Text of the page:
Details of Amber Valley’s new bin collection contract have been revealed in a leaked document.
The document, drawn up by Norse Group, owned by Norfolk County Council, details how the firm would join forces with the borough council to form a joint company part-owned by both organisations.
It details that the new contract could cost £1 million more a year than the current contract with Veolia, which is £2.6 million, at £3.76 million annually.
There are no proposed changes to the borough’s current bin collections service.
Up until now, all discussions of the council’s new bin collections contract have been held privately behind closed doors – unlike Derbyshire Dales which held numerous public meetings during its contract talks last year, ending in December.
The Amber Valley contract is expected to be 10 years – at a total cost of £37.6 million – and start in June.
Amber Valley Borough Council would only have a 20 per cent share in the company – to be called Amber Valley Norse – but would take 50 per cent of the profits, the document details.
Norse says that it could negotiate a seven-year contract instead – which would be in line with the lifespan of the waste collection vehicles.
It says it would pay for the new waste collection vehicles, which would include 18 bin lorries and six support vehicles. The borough’s current fleet belongs to Veolia.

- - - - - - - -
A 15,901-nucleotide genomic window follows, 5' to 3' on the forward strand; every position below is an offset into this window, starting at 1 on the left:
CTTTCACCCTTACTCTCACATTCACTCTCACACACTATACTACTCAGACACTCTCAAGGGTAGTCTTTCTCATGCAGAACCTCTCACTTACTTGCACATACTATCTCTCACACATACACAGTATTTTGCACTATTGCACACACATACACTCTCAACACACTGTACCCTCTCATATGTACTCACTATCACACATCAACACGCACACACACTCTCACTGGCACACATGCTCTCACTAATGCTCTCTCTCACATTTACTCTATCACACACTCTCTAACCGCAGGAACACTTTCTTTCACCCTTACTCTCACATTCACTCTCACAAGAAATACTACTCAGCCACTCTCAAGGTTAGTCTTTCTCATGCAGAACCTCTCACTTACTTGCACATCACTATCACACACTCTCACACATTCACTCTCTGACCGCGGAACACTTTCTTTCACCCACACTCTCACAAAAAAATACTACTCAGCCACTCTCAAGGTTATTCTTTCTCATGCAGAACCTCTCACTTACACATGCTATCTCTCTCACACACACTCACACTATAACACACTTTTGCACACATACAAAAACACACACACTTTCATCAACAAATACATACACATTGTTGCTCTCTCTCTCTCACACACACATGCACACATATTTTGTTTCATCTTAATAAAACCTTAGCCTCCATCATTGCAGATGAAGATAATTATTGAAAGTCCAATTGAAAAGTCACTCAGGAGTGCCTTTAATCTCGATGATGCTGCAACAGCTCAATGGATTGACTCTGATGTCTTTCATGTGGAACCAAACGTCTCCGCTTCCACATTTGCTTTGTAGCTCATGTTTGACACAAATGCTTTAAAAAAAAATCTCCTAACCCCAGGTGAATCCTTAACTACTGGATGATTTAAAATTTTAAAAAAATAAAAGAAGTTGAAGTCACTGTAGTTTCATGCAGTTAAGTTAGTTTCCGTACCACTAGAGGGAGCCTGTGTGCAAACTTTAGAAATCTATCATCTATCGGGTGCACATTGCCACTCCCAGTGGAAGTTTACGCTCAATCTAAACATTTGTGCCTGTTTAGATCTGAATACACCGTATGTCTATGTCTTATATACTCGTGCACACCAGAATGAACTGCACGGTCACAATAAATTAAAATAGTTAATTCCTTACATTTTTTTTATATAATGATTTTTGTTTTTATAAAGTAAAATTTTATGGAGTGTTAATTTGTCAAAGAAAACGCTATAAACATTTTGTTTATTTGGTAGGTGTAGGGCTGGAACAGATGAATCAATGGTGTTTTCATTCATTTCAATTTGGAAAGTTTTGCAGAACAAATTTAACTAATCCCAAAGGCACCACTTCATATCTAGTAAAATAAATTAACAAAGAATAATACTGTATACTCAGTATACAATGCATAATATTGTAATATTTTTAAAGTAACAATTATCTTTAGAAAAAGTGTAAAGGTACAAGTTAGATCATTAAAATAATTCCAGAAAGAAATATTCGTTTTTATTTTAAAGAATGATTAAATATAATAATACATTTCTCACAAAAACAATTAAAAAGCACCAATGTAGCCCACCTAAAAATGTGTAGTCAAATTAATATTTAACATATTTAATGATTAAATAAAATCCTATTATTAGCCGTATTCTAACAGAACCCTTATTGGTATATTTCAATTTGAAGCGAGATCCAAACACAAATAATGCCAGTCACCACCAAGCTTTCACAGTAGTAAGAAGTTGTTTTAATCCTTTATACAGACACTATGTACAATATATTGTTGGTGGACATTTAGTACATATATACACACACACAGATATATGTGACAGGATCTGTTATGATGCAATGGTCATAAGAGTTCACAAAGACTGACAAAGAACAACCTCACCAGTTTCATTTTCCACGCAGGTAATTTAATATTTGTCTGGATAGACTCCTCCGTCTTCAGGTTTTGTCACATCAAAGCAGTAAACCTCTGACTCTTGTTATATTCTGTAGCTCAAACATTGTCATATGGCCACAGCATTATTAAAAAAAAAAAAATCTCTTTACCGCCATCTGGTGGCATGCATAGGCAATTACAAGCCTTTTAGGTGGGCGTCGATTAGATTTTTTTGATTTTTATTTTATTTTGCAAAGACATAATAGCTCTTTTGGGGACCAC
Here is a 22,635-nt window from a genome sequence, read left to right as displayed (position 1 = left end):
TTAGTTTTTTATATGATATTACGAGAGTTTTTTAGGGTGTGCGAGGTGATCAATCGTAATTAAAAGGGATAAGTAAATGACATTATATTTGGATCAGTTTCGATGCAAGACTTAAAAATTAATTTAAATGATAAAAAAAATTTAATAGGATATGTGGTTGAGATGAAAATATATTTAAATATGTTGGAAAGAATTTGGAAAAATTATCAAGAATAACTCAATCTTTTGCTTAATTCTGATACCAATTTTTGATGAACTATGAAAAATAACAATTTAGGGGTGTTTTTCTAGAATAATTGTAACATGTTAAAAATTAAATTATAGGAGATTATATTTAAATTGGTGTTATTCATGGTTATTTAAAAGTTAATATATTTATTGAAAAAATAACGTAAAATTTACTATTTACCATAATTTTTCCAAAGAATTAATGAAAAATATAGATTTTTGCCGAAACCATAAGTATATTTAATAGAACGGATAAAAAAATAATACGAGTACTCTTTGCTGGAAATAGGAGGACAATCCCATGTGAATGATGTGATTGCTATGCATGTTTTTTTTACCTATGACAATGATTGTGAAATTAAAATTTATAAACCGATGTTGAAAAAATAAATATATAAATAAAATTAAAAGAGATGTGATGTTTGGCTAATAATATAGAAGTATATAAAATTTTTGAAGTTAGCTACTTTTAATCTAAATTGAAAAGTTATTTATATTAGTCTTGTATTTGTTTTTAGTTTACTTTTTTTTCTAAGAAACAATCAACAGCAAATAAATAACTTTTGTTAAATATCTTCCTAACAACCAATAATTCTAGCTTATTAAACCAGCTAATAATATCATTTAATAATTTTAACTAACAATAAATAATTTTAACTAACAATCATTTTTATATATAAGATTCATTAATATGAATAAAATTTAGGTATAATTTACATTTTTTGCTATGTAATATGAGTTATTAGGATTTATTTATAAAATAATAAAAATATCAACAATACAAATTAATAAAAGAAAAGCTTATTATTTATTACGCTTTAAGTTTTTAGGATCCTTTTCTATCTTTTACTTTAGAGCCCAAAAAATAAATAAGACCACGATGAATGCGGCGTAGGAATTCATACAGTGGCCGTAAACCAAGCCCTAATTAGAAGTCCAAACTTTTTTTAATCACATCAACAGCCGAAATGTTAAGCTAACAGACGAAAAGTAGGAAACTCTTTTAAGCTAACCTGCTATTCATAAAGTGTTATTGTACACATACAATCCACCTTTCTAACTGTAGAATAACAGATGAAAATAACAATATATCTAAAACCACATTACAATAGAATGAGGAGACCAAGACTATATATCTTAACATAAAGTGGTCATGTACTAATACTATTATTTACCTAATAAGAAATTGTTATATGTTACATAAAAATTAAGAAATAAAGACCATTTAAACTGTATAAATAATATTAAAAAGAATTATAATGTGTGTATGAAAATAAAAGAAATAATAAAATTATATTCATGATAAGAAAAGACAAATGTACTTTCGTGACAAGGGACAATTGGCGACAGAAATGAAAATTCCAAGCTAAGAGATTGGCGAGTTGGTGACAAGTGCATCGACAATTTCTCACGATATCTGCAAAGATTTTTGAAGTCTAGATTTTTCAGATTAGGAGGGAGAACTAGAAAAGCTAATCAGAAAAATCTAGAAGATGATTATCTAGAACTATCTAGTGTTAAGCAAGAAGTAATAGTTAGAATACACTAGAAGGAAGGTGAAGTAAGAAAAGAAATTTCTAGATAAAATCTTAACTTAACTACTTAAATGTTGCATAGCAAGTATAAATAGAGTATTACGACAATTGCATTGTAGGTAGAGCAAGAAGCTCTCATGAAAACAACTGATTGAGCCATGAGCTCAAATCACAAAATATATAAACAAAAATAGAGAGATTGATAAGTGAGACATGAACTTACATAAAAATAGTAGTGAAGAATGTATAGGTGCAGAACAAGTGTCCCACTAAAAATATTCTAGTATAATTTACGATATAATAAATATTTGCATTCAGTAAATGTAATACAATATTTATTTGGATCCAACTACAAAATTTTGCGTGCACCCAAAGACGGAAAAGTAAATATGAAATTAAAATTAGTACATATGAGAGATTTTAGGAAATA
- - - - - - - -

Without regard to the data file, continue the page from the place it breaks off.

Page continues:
The firm, based 150 miles away in Norwich, says that Amber Valley would need to set up a new waste collection depot somewhere in the borough. The new contract will be run from Amber Valley, not Norwich.
This depot would need planning permission and be built in time for the start of the new contract.
It would also require a transfer station, storage for bins and staff welfare facilities.
Norse says it “may request Amber Valley Borough Council to provide investment capital for a depot site” but that “in the unlikely event that the partnership was to finish earlier than expected, Norse would ensure AVBC was able to retain use of the site and thus continue to benefit from the investment it had made”.
Talks over where to build a new depot are said to have included a site off Leafy Lane in Heanor – but this has now been ruled out.